These steps, Lenat claims, are sufficient to build a system with HAL-like capabilities. He goes on to say that this is in fact what the CYC project is trying to build. He does mention the fact that the HAL system was not particularly nice, and had some major problems, but he dodged this point by saying that this was the most unbelievable part of the movie's portrayal of HAL. He argues that arrogance, and the drive to survive at all costs are human features, which do not translate into computers, not because they cannot be programmed to be arrogant, but instead because that is simply not the most efficient way to perform a task. He further argues that emotions would not even be part of such a program, because those too are inefficiencies in the human machine. This is how he argues that computers could not be like so many of the science fiction stories claim that they will become, because it is simply not the most efficient way to perform any task. Though, even though the CYC project is promising, is using a very promising model, and is already described as possessing remarkable abilities, not all people are so impressed with it.(2)

The CYC project was originally started by Lenat, by a company called MCC (Microelectronics and Computer Consortium) in Austin, Texas, in 1984. Here it was given 10 years to become what was promised by Lenat. After 1994, the CYC program was reported to be mature enough, developed enough, to become profitable, and so spun off to become Cycorp, and to market the current abilities of CYC. Though in 1994, an independent observer had a slightly different opinion. Vaughan, Pratt, a professor of Computer Science Theory, at Stanford University, had an experience that, while it was very impressive, from the standpoint of looking at CYC as a experiment in artificial intelligence, was not what he had been prompted to expect of CYC. From his visit it appeared that CYC was a bit unstable and hardly mature enough to perform outside of a very specific and limited range of behaviors. This would seem to contradict the opinion of CYC at the time. His list of questions which he expected to be able to ask CYC, but never got the opportunity is too long to quote here, but typical questions were:

If Tom is 3 inches taller than Dick, and Dick is 2 inches taller than Harry, how much taller is Tom than Harry? Can Tom be taller than himself? Can Tom be shorter than Dick? (4)

One would expect that a system with common sense would be able to answer such questions quite easily, though Vaughan's experience there did not indicate to him that it would be able to. He still remarks, at the end of his report, that his expectations were simply set too high, though this would beg the question, if those expectations were too high, what did the CYC project consider mature enough to spin off into the commercial applications company, Cycorp? Unfortunately we are not able to answer this question, as there appears to be conflicting data, though this question not being able to be answered is sufficient to wonder about how mature CYC was then, and in fact how far it has progressed to now. Cycorp, now claims that many commercial applications exist for CYC, and that it has Natural Language capabilities, though limited at present, so evidently it has progressed greatly from 1994.(1)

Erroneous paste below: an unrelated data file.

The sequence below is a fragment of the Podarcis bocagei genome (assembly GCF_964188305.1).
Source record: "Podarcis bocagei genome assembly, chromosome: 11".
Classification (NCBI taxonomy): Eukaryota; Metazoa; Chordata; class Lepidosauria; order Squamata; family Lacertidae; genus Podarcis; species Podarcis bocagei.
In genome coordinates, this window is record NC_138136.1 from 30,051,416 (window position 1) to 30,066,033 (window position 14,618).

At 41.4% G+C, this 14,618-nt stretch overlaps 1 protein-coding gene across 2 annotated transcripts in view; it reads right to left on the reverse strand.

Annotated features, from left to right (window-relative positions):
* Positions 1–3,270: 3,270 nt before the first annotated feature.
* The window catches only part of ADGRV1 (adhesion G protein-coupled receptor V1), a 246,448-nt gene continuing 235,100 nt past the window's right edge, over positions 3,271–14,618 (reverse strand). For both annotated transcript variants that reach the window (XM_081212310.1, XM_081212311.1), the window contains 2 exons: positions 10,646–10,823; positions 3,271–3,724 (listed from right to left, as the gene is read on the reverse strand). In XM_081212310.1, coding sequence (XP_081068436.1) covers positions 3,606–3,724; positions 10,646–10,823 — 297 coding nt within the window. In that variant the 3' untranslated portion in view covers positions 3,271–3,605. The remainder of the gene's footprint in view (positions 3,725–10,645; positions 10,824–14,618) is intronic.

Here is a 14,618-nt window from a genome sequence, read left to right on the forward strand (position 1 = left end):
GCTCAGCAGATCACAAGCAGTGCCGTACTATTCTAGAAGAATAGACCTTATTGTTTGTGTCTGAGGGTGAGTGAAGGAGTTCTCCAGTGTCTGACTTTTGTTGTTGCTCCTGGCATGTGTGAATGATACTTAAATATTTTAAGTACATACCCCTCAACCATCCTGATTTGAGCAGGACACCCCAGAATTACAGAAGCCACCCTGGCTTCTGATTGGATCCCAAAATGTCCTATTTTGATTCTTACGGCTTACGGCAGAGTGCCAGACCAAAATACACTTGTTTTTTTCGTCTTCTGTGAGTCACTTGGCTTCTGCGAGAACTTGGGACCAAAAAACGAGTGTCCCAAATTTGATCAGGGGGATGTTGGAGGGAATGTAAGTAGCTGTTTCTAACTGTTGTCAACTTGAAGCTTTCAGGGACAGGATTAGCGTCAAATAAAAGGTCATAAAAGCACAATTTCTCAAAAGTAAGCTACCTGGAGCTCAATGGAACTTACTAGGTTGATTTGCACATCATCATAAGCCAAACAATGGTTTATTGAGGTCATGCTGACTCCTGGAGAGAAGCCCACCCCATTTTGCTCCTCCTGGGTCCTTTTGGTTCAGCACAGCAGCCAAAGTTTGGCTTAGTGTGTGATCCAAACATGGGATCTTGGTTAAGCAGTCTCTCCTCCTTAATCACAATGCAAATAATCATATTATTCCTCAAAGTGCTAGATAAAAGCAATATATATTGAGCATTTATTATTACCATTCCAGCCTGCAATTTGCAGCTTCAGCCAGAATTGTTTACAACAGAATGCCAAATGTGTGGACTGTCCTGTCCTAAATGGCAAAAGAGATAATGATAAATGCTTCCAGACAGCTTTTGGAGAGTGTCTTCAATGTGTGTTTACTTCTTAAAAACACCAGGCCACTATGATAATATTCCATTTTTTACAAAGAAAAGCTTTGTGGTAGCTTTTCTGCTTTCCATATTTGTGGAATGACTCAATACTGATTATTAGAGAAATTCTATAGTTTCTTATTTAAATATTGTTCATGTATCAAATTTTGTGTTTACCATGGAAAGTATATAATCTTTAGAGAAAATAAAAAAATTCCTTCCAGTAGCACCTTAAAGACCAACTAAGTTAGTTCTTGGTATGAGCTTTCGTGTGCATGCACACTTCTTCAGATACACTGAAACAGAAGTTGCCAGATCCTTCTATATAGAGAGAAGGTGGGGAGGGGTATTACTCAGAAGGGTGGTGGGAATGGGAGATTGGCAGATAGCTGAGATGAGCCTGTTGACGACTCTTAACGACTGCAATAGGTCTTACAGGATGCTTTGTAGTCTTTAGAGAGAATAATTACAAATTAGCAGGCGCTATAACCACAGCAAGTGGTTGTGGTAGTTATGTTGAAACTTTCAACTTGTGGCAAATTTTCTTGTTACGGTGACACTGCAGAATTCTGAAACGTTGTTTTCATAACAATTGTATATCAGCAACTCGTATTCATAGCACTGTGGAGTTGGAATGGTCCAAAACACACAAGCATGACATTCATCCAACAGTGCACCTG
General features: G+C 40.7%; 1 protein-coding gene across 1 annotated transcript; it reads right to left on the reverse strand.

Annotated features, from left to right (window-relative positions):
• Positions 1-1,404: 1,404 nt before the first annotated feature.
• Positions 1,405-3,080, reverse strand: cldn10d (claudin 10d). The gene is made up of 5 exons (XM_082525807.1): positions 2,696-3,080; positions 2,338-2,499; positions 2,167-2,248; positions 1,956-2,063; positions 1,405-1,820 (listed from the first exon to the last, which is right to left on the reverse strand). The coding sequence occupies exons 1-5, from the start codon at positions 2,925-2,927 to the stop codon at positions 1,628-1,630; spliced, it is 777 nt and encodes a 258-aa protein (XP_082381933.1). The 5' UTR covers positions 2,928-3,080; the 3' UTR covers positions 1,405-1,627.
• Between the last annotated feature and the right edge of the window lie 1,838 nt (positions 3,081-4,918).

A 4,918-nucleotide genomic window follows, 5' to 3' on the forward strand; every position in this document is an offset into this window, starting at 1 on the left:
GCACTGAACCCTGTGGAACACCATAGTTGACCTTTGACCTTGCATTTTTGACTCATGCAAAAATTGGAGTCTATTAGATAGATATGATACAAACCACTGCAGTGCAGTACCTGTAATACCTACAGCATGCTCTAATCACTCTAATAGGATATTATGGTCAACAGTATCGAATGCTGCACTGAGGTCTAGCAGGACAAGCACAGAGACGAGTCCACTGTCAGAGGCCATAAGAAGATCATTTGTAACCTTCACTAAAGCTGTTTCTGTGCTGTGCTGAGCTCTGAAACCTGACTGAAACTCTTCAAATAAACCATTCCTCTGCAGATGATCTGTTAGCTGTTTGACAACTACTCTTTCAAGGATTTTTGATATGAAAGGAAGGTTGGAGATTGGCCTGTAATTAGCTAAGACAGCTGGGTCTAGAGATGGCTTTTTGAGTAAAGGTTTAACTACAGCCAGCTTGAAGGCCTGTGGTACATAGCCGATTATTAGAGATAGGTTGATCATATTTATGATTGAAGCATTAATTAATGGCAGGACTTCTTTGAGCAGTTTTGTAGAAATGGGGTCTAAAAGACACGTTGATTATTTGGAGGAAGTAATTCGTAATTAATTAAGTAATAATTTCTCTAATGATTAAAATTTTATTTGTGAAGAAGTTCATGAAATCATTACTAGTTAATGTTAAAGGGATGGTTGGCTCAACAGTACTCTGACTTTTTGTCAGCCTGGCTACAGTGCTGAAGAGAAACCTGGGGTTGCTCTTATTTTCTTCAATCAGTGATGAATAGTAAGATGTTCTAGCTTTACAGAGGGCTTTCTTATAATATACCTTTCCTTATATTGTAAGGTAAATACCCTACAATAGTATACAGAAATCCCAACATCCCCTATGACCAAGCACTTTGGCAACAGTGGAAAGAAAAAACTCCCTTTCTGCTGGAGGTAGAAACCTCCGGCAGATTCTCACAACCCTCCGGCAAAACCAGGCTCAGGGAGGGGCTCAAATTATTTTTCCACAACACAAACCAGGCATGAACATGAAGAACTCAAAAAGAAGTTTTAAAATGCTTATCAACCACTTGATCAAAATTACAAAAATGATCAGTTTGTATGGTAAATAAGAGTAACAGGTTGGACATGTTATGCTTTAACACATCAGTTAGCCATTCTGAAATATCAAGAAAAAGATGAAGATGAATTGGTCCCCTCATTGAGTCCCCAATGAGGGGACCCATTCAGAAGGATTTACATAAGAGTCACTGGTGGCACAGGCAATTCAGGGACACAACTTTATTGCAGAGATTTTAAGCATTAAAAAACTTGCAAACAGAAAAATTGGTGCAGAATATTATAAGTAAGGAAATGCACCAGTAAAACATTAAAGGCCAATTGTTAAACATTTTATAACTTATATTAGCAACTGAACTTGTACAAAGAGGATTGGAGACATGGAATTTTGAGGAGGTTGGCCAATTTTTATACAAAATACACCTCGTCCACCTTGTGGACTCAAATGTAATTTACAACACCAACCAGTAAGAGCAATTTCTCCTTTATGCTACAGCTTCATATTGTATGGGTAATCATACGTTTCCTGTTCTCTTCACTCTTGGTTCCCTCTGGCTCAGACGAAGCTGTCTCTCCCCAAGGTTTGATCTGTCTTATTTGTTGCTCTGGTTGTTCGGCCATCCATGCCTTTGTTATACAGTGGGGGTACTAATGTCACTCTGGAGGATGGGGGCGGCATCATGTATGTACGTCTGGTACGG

CYC is an impressive knowledge base, and has become quite impressive in its behavior, though considering the CYC project is kept under heavy proprietary secrecy, there is little more that can be done with it. The knowledge about the system while previously was greatly publicized, now is kept quiet and while there is much background information, it appears that even that background historical information is slightly tainted.(3) Unfortunately this does not bode well for CYC as a computational study, as it has become too commercial to provide anything to the academic environment, more than the knowledge that such a computer model is attainable, though the methods are not well explained, and this is done purposefully, to protect proprietary knowledge of the CYC system.

Though I have learned much from this exploration into the CYC project, the lack of concrete examples of the CYC system performing, and lack of current knowledge of the CYC system leads to much speculation and distrust of the people behind the CYC system. This distrust and speculation has inevitably colored the views of CYC which were explored, and to some extent has created tension with the academic community. Much of the information which I discovered on CYC showed this distrust and the information that I did find was not sufficient to get a very good impression of the current level at which CYC is at, at least not very much information that does not come from Cycorp, which due to an obvious conflict of interest, trying to market their product, has shown that at they were not entirely truthful at least once,(3) and therefore their current explanation might be just as exaggerated as it was then.


  1. Cycorp, Applications for CYC,
  2. (2) Douglas Lenat, From 2001 to 2001: Common Sense and the Mind of HAL,

(3) Vaughan Pratt, CYC Report, (1994)

(4) Vaughan Pratt, Problems from the CYC Review, (1994)

Other related readings:

Cycorp, The CYC Knowledge Server,

The Robot Wisdom Pages,

Expert Systems and CYC,

David Whitten, The unofficial, Unauthorized Cyc Frequently Asked Questions Information Sheet, (1995)